Pope St. Felix III
Born of a Roman senatorial family and said to have been an ancestor of Saint Gregory the Great. Nothing certain is known of Felix, till he succeeded St. Simplicitus in the Chair of Peter (483). At that time the Church was still in the midst of her long conflict with the Eutychian heresy. In the preceding year, the Emperor Zeno, at the suggestion of Acacius, the perfidious Patriarch of Constantinoble, had issued an edict known as the Hereticon or Act of Union, in which he declared that no symbol of faith, other than that of Nice, with the additions of 381, should be received. The edict was intended as a bond of reconciliation between Catholics and Eutychians, but it caused greater conflicts than ever, and split the Church of the East into three or four parties. As the Catholics everywhere spurned the edict, the emperor had driven the Patriarchs of Antioch and Alexandria from their sees. Peter the Tanner, a notorious heretic, had again intruded himself into the See of Antioch, and Peter Mongus, who was to be the real source of trouble during the pontificate of Felix, had seized that of Alexandria. In his first synod Felix excommunicated Peter the Tanner, who was likewise condemned by Acacius in a synod of Constantinoble. In 484, Felix also excommunicated Peter Mongus -- an act, which brought about a schism between East and West, that was not healed for thirty-five years. This Peter, being a time-server and of a crafty deposition, ingratiated himself with the emperor and Acacius by subscribing to the Henoticon, and was thereupon, to the displeasure of many of the bishops, admitted to communion by Acacius.
Felix, having convened a synod, sent legates to the emperor and Acacius, with the request that they should expel Peter Mongus from Alexandria and that Acacius himself should come to Rome to explain his conduct. The legates were detained and imprisoned ; then urged by threats and promises, they held communion with the heretics by distinctly uttering the name of Peter in the readings of the sacred diptychs. When their treason was made known at Rome by Simeon, one of the "Acaemeti" monks, Felix convened a synod of seventy-seven bishops in the Lateran Basilica, in which Acacius as well as the papal legates were also excommunicated. Supported by the emperor Acacius disregarded the excommunication, removed the pope's name from the sacred diptychs, and remained in the see till his death, which took place one or two years later. His successor Phravitas, sent messengers to Fe!ix, assuring him that he would not hold communion with Peter, but, the pope learning that this was a deception, the schism continued. Peter, having died in the meantime Ethymus who succeeded Phravitas, also sought communion with Rome, but the pope refused, as Euthymius would not remove the names of his two predecessors from the sacred diptychs. The schism, known as the Acacian Schism was not finally healed till 518 in the reign of Justinian. In Africa the Arian Vandals, Genseric and his son Huneric had been persecuting the Church for more than 50 years and had driven many Catholics into exile. When peace was restored, numbers of those who through fear had fallen into heresy and had been rebaptized by the Arians desired to return to the Church. On being repulsed by those who had remained firm, they appealed to Felix who convened a synod in 487, and sent a letter to the bishops of Africa, expounding the conditions under which they were to be received back. Felix died in 492, having reigned eight years, eleven months and twenty-three days.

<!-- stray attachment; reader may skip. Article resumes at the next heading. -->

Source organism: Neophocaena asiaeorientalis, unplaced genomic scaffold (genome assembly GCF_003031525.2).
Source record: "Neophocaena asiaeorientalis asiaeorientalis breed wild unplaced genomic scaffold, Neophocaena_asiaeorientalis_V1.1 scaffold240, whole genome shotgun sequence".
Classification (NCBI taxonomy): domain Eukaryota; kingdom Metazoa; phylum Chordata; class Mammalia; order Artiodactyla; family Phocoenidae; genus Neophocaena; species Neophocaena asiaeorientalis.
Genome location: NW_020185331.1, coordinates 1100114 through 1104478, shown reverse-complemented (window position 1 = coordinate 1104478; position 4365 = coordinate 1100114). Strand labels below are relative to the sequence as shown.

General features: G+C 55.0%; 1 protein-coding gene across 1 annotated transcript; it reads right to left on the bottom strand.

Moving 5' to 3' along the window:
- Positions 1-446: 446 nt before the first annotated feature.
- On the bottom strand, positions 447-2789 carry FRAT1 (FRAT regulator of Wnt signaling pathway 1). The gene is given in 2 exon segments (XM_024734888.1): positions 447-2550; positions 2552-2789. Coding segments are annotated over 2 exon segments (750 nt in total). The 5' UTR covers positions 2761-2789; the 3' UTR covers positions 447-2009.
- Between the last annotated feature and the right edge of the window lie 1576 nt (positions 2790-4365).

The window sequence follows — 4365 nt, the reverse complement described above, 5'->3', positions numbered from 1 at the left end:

More Catholic Encyclopedia
Browse Encyclopedia by Alphabet
The Catholic Encyclopedia is the most comprehensive resource on Catholic teaching, history, and information ever gathered in all of human history. This easy-to-search online version was originally printed in fifteen hardcopy volumes.
Designed to present its readers with the full body of Catholic teaching, the Encyclopedia contains not only precise statements of what the Church has defined, but also an impartial record of different views of acknowledged authority on all disputed questions, national, political or factional. In the determination of the truth the most recent and acknowledged scientific methods are employed, and the results of the latest research in theology, philosophy, history, apologetics, archaeology, and other sciences are given careful consideration.
No one who is interested in human history, past and present, can ignore the Catholic Church, either as an institution which has been the central figure in the civilized world for nearly two thousand years, decisively affecting its destinies, religious, literary, scientific, social and political, or as an existing power whose influence and activity extend to every part of the globe. In the past century the Church has grown both extensively and intensively among English-speaking peoples. Their living interests demand that they should have the means of informing themselves about this vast institution, which, whether they are Catholics or not, affects their fortunes and their destiny.
Browse the Catholic Encyclopedia by Topic
Copyright © Catholic Encyclopedia. Robert Appleton Company New York, NY. Volume 1: 1907; Volume 2: 1907; Volume 3: 1908; Volume 4: 1908; Volume 5: 1909; Volume 6: 1909; Volume 7: 1910; Volume 8: 1910; Volume 9: 1910; Volume 10: 1911; Volume 11: - 1911; Volume 12: - 1911; Volume 13: - 1912; Volume 14: 1912; Volume 15: 1912
Catholic Online Catholic Encyclopedia Digital version Compiled and Copyright © Catholic Online